I enjoy fine whisky and stories about fine whisky, especially when they inspire the imagination into spinning tales. Hatozaki is a renowned Japanese fine whisky that’s smooth, uses no food coloring and is pleasantly smoky and sweet. Although Hatozaki leans toward the pricier side for Japanese whisky, the combination of color and delicious flavor are worth it.
It is with a bemused grin and precarious phase of heart I describe to you, dear reader, the freshly hewn and stacked limestone masonry that looms precipitously overhead. The square base, perfect in symmetry, deceives my eye as each of these four sides of this pyramid gently bow towards its center: twisted and tortured lines being bent by irregular stones within their graceful curves.
In place of a solid capstone posing atop the monolith, a lone flickering wick is imprisoned within the bleak confines of a wooden cage. It wavers, mimicking the sea waves below the bluff as wax, effervescing sweet honey into the evening air, issues between the wooden bars from its pedestal. The wax gleams, amplifying the candlelight that calls lost sailors home, lest their ships be dashed against nearby craggy basalt walls.
It is an ancient––from your perspective, no doubt––lighthouse of curved lines saved for the single-block steps climbing toward the starry flame. Perhaps, an old lighthouse seems a comical thing to behold with such bewilderment, and this I may concede, except by when: at what era, at what time it is observed.
Most assuredly, were you to stand where I am standing, staring at this hulking geometric mass of stone and beauty, to your eyes this lighthouse would be a faded beige, bleached by half of a millennium of scorching sun. The irregular stones, carved and stacked to form logarithmic curves are, to you, chipped by thrashing winds and weathered beyond any semblance of smoothness; like the calcified marrow of giants’ bones.
But to me, as I ink this paper in symbols wholly foreign to the onlookers peering over my shoulders, the structure stands new, no more than a year since its construction.
Now, dear reader, it will undoubtedly be your turn to look upon that which is before you, indeed my very words, with bemusement and a hearty grin, if ever they survive the centuries ahead of them. And if my meddling with the ancient powers does not cause the destruction of the English language in years to come––your years––then both you and I will have dissuaded catastrophe.
I would describe here the esoteric devices had drawn; I would reveal the incantations and the revelry of the gods of whom I implored to reach this point: point distant from every other peak or basin on Earth by hundreds of years if I did not fear the simplicity of their recreation, a recreation to the outcome of every halfwit and tyrant’s whim, particulating the smooth workings of history into mere shambles of broken cogs and sand.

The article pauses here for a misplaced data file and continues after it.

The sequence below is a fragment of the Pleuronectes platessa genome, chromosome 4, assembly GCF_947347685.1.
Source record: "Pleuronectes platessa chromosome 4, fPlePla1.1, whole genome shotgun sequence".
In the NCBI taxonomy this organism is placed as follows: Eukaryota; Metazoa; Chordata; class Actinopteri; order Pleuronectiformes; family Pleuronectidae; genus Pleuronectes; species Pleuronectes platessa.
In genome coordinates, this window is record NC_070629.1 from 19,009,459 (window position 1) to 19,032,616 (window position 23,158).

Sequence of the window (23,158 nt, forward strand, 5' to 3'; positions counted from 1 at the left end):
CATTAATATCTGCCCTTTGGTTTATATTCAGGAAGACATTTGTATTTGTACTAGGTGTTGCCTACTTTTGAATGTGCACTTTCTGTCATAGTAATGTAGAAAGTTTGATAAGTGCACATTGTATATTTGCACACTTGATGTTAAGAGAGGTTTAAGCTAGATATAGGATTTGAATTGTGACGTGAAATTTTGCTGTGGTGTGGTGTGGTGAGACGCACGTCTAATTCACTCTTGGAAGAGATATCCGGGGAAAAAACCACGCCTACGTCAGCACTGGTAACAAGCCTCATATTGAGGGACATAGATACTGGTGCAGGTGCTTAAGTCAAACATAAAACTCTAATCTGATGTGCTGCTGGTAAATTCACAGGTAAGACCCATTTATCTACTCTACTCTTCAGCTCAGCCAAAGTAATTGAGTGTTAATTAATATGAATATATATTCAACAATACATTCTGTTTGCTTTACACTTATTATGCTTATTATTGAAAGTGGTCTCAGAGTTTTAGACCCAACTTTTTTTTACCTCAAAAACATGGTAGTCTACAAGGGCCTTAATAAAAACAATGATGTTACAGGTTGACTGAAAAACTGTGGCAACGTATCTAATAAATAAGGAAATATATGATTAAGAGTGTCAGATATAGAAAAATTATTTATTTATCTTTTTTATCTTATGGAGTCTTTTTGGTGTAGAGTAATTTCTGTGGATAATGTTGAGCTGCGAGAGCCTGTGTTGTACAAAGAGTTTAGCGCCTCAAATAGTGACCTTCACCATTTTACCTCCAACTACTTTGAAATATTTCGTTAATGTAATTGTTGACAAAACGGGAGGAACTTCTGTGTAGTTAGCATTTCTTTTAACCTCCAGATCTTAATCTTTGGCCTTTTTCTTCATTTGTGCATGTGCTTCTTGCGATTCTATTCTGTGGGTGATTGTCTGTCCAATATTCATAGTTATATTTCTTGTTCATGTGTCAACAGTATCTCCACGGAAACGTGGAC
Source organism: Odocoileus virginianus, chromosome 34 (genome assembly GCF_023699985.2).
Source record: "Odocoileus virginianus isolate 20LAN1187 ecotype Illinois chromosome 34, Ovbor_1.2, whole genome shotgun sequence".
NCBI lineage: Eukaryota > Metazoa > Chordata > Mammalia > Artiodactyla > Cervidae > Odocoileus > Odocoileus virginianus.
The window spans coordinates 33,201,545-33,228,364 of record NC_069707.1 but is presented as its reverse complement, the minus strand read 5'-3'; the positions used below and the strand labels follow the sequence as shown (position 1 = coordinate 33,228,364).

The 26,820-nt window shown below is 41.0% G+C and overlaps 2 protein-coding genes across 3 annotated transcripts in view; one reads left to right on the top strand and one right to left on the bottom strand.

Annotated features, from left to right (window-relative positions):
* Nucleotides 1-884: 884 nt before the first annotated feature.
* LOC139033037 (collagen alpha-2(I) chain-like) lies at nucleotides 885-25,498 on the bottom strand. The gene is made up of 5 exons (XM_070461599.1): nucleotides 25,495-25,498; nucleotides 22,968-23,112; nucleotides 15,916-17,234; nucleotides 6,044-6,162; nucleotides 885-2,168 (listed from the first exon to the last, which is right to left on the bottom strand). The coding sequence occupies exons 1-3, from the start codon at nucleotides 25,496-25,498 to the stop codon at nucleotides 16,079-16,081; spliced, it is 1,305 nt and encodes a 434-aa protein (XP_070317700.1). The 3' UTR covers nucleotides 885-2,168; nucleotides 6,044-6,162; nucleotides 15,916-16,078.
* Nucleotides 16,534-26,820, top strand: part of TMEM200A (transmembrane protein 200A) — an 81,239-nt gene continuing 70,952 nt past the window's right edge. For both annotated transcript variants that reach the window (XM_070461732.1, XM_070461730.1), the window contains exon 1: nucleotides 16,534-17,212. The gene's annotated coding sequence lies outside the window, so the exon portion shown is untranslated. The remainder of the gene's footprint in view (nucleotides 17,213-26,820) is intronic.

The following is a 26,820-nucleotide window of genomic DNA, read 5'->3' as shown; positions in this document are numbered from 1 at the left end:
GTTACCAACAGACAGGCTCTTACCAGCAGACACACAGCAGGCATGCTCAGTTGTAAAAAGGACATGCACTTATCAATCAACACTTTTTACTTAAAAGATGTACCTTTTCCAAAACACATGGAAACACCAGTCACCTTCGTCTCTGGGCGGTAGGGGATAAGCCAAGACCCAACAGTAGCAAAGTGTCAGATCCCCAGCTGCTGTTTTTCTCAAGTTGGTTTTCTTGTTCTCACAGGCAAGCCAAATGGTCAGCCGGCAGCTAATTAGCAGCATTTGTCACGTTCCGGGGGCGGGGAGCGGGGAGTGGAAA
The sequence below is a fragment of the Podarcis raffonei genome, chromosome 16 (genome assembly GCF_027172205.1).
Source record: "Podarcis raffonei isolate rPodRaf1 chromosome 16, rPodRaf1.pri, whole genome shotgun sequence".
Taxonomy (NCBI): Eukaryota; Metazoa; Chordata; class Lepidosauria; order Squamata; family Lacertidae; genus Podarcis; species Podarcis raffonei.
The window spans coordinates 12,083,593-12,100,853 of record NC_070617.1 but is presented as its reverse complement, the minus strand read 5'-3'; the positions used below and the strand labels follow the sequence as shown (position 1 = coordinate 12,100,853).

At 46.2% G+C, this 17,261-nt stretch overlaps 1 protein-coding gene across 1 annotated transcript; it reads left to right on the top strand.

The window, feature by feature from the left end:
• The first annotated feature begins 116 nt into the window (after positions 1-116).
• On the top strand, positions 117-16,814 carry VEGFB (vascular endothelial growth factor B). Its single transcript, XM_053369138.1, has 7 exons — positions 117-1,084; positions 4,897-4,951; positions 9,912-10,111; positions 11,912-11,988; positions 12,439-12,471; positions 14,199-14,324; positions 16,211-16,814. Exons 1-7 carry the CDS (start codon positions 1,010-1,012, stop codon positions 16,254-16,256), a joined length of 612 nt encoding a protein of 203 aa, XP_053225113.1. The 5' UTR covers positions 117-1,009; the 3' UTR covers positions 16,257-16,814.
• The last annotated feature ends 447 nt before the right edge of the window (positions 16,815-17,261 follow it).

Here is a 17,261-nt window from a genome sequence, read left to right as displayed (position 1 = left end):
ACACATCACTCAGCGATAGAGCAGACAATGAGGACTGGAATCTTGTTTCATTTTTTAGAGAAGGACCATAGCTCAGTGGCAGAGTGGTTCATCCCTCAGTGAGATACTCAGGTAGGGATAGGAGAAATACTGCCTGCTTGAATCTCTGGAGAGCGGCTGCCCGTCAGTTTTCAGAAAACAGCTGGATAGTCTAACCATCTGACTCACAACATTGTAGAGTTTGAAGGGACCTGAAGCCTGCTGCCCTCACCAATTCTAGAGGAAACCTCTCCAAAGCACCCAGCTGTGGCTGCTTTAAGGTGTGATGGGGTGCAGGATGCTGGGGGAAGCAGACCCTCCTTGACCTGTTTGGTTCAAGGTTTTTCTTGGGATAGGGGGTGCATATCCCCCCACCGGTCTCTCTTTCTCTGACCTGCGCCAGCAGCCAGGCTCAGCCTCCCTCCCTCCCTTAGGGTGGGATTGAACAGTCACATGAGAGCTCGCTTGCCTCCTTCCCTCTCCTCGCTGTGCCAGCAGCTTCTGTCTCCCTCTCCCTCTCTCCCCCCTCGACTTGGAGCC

Not that, through my direction by way of incoherent ramblings, even a master of many arts and mystic teachings could read a useable schematic of my most abhorrent leap through time. It is both the mathmagician and the fool that would leave the world profitless should they, by means of intellect or cruel chance, decipher what subtle clues I have thus far encoded into this message, and which I leave as a memento of my own vanity, genius, and stupidity. Though it could undo the material universe itself.
Perhaps I leave it for you, who may one day find this. Maybe I leave it for a more distant self.
It’s not always enough to just write about something. Inspiration is amorphous and can manifest in unexpected ways, even if it is unconventional. So, the above Japanese-whisky-inspired story was written not necessarily about Hatozaki, but because of Hatozaki. Some people like to read fiction sometimes, some people like to read informative material sometimes, but no one wants to read only one thing all the time.
Hatozaki Japanese Whisky has quite the engrossing non-fiction story, although the inspiration for their distillery name, Akashi, is shared by me. I recommend you take a look through their excellent photographs and compelling story. You may just find what my story, and their story, have in common. And that’s my final clue to you, dear reader.
Anyway, that’s my 2¢. Thanks for reading.